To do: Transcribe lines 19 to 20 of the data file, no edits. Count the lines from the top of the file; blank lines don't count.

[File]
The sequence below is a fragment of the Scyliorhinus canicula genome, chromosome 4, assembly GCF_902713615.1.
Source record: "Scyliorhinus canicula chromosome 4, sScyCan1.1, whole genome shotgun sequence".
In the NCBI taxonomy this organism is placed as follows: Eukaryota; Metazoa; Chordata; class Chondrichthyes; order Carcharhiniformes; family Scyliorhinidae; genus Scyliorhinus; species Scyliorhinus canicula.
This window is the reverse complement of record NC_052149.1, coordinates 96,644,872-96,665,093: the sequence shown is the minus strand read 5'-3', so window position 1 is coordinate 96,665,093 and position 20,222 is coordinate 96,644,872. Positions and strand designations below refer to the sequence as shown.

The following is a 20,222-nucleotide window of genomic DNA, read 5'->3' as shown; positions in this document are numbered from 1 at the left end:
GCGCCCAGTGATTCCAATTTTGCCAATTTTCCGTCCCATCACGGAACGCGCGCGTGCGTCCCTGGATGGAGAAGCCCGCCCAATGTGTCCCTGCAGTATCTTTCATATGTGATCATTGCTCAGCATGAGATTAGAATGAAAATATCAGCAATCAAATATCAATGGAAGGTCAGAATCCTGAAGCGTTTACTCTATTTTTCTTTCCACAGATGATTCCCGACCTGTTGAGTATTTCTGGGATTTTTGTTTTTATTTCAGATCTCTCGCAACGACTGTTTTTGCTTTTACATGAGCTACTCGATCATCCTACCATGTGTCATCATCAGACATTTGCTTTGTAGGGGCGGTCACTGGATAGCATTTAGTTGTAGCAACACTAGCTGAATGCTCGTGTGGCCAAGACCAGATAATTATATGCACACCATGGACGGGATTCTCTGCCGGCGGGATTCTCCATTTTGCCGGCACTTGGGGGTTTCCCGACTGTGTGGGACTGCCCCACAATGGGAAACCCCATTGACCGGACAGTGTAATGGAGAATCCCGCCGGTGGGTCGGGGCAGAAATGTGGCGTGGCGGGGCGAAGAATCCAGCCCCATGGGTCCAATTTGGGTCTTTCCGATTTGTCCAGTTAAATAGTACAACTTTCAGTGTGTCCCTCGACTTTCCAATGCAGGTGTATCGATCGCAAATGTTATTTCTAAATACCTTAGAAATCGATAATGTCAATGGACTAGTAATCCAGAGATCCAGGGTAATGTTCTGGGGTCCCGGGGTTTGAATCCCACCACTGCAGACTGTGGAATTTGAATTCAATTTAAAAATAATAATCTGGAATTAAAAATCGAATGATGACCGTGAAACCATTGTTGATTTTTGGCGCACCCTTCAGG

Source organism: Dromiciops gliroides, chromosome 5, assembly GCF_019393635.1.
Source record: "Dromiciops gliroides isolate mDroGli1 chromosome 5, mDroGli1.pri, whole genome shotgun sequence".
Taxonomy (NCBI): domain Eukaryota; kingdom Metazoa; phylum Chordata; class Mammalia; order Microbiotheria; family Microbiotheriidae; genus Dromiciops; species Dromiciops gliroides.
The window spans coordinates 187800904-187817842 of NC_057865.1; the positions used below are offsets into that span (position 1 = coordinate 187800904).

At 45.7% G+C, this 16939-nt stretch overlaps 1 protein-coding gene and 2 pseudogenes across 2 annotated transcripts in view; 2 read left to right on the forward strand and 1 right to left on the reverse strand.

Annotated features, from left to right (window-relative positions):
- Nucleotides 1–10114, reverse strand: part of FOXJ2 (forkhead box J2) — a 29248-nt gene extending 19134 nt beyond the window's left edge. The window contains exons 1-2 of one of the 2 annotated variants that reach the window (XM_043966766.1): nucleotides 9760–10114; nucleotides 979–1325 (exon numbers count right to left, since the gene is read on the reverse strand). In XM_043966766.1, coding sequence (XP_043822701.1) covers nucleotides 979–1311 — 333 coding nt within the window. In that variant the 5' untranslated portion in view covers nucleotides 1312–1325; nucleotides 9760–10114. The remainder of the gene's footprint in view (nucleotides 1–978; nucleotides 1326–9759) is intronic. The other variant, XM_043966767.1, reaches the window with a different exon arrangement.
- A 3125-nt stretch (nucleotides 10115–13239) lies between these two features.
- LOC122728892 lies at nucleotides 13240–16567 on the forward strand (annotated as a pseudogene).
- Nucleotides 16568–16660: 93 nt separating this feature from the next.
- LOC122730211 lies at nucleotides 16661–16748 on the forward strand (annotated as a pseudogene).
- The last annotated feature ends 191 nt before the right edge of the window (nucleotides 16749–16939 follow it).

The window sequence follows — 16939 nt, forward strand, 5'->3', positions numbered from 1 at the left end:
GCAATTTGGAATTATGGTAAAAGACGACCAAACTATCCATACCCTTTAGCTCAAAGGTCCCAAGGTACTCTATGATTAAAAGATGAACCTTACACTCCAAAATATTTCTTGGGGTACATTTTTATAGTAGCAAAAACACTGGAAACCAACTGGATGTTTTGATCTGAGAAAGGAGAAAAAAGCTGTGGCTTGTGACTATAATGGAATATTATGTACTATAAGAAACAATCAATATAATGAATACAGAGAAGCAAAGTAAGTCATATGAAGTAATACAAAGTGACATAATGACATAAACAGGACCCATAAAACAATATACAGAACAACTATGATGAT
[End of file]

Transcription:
The window sequence follows — 16939 nt, forward strand, 5'->3', positions numbered from 1 at the left end:
GCAATTTGGAATTATGGTAAAAGACGACCAAACTATCCATACCCTTTAGCTCAAAGGTCCCAAGGTACTCTATGATTAAAAGATGAACCTTACACTCCAAAATATTTCTTGGGGTACATTTTTATAGTAGCAAAAACACTGGAAACCAACTGGATGTTTTGATCTGAGAAAGGAGAAAAAAGCTGTGGCTTGTGACTATAATGGAATATTATGTACTATAAGAAACAATCAATATAATGAATACAGAGAAGCAAAGTAAGTCATATGAAGTAATACAAAGTGACATAATGACATAAACAGGACCCATAAAACAATATACAGAACAACTATGATGAT